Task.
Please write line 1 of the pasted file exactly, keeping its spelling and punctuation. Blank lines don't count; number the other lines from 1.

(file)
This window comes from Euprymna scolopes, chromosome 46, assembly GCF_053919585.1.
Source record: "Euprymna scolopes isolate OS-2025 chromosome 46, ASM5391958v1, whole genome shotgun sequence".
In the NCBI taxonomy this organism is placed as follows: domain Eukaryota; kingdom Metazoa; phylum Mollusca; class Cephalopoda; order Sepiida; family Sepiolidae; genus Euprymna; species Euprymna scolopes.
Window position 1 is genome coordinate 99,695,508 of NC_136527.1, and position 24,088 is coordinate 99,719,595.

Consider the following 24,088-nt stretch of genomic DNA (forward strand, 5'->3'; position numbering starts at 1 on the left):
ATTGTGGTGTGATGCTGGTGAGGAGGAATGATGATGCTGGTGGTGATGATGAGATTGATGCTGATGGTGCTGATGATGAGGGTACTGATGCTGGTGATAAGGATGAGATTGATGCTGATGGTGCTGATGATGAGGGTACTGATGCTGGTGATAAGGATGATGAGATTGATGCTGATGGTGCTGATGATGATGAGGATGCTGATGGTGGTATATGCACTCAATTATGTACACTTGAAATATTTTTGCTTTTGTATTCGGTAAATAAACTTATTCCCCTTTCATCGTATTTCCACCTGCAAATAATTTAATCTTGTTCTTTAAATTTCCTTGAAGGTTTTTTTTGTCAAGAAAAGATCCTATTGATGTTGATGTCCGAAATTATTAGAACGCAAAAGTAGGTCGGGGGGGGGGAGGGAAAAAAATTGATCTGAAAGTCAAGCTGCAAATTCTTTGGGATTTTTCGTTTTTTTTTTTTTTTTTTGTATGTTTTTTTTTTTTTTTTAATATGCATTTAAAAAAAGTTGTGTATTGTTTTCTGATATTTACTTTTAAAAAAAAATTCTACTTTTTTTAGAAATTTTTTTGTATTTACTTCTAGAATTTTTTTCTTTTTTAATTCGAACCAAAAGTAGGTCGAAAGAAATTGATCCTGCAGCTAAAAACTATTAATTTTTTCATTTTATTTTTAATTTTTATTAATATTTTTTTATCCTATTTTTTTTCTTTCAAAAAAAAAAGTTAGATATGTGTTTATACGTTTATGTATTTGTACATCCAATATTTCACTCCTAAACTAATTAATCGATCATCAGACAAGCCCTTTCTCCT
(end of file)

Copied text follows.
This window comes from Euprymna scolopes, chromosome 46, assembly GCF_053919585.1.